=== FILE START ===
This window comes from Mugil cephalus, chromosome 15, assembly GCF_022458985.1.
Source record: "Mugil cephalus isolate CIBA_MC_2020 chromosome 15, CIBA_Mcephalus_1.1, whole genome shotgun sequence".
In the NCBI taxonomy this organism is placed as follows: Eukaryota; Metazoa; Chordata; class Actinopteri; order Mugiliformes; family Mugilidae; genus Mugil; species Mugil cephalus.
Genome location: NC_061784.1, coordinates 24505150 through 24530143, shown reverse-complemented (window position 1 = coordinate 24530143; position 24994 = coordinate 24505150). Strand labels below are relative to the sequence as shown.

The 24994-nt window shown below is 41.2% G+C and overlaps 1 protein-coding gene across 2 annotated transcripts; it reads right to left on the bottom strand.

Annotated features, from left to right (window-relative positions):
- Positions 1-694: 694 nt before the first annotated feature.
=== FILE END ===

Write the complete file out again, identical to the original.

This window comes from Mugil cephalus, chromosome 15, assembly GCF_022458985.1.
Source record: "Mugil cephalus isolate CIBA_MC_2020 chromosome 15, CIBA_Mcephalus_1.1, whole genome shotgun sequence".
In the NCBI taxonomy this organism is placed as follows: Eukaryota; Metazoa; Chordata; class Actinopteri; order Mugiliformes; family Mugilidae; genus Mugil; species Mugil cephalus.
Genome location: NC_061784.1, coordinates 24505150 through 24530143, shown reverse-complemented (window position 1 = coordinate 24530143; position 24994 = coordinate 24505150). Strand labels below are relative to the sequence as shown.

The 24994-nt window shown below is 41.2% G+C and overlaps 1 protein-coding gene across 2 annotated transcripts; it reads right to left on the bottom strand.

Annotated features, from left to right (window-relative positions):
- Positions 1-694: 694 nt before the first annotated feature.